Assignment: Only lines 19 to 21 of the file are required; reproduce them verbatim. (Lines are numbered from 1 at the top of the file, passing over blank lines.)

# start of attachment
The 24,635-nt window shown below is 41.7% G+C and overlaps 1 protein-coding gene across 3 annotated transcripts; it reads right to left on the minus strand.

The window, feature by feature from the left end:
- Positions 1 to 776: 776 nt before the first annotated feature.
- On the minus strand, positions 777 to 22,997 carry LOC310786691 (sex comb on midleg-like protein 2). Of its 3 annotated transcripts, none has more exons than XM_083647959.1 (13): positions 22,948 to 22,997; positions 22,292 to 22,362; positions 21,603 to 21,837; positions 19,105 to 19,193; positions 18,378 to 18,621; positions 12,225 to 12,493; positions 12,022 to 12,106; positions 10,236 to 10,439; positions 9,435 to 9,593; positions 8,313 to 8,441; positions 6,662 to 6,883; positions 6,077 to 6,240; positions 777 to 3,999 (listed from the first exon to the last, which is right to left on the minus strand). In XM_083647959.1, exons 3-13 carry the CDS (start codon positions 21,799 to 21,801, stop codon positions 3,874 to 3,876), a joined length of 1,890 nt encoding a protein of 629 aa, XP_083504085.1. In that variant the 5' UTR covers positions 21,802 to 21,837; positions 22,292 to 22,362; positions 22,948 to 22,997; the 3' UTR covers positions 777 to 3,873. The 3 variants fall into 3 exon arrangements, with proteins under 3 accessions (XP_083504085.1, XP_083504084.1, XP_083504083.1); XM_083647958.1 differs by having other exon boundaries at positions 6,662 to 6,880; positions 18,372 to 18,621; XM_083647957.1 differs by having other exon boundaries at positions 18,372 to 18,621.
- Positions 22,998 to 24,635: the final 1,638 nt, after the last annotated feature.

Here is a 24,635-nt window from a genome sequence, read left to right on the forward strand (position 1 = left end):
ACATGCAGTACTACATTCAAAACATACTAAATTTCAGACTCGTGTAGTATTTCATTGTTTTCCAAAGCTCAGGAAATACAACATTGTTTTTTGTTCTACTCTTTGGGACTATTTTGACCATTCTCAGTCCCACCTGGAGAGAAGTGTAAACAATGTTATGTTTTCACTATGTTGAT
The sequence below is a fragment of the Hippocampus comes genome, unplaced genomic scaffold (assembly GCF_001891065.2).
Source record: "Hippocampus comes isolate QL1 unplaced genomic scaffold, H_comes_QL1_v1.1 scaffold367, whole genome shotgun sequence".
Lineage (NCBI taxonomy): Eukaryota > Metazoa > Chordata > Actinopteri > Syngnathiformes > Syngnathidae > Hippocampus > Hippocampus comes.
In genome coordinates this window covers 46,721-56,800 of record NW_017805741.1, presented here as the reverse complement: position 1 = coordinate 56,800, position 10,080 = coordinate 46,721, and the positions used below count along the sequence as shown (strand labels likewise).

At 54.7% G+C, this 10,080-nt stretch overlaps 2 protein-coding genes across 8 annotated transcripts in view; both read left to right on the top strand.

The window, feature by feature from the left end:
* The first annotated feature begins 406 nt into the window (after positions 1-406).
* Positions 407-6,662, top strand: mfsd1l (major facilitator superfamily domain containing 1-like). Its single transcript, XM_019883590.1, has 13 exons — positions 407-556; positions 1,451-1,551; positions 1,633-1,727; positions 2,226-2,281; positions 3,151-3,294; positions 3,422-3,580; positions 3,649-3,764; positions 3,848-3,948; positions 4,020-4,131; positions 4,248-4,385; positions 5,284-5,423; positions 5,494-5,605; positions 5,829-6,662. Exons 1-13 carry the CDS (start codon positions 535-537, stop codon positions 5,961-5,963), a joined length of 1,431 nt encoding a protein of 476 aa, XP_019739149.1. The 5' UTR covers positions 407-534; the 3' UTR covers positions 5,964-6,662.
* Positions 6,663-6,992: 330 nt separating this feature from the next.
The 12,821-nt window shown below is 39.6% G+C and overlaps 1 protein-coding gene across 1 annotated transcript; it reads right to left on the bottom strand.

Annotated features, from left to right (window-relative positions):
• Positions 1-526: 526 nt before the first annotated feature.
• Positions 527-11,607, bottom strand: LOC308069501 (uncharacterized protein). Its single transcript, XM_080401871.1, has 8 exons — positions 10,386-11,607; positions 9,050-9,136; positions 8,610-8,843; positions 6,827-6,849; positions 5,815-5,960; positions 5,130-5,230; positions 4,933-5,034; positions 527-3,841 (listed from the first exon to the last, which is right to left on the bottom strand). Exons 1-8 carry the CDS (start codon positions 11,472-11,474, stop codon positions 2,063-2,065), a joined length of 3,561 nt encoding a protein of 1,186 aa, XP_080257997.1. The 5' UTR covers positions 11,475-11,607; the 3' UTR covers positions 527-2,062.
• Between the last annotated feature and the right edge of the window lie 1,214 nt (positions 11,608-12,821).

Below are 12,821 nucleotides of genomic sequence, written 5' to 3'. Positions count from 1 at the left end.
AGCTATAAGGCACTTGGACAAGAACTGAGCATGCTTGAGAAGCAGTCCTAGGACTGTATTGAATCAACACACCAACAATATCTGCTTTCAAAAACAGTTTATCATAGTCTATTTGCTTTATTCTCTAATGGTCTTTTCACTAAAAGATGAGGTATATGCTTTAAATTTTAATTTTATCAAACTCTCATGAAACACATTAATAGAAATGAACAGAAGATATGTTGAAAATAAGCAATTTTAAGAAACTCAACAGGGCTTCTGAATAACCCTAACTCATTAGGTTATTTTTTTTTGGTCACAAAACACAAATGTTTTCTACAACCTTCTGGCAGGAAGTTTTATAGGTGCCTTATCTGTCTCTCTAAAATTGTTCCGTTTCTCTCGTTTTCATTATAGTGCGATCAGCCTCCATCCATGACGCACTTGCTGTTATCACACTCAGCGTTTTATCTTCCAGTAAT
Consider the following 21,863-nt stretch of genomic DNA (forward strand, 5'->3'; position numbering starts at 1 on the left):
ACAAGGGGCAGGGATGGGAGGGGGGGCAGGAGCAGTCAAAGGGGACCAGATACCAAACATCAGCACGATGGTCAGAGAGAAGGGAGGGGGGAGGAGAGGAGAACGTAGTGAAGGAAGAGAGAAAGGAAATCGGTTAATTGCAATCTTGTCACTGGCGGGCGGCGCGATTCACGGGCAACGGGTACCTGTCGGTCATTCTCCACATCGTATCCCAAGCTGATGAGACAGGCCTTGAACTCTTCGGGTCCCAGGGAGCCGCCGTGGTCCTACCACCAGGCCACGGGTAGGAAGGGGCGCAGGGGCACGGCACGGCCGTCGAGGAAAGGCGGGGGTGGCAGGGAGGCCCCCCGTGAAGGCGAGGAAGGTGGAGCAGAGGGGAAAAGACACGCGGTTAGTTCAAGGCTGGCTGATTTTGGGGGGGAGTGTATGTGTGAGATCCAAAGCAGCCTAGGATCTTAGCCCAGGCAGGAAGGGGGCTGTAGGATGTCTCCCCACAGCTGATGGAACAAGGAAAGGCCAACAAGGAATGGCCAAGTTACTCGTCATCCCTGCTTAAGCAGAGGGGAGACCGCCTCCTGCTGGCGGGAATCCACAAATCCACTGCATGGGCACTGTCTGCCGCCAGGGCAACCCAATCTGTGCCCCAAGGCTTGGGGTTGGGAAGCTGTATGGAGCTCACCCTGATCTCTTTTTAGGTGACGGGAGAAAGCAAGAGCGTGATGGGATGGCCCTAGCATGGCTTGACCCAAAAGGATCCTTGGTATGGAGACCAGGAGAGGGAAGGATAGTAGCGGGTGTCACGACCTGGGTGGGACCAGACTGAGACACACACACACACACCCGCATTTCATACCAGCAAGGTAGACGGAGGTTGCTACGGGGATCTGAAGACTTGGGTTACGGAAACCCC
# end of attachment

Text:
• Positions 1-526: 526 nt before the first annotated feature.
• Positions 527-11,607, bottom strand: LOC308069501 (uncharacterized protein). Its single transcript, XM_080401871.1, has 8 exons — positions 10,386-11,607; positions 9,050-9,136; positions 8,610-8,843; positions 6,827-6,849; positions 5,815-5,960; positions 5,130-5,230; positions 4,933-5,034; positions 527-3,841 (listed from the first exon to the last, which is right to left on the bottom strand). Exons 1-8 carry the CDS (start codon positions 11,472-11,474, stop codon positions 2,063-2,065), a joined length of 3,561 nt encoding a protein of 1,186 aa, XP_080257997.1. The 5' UTR covers positions 11,475-11,607; the 3' UTR covers positions 527-2,062.
• Between the last annotated feature and the right edge of the window lie 1,214 nt (positions 11,608-12,821).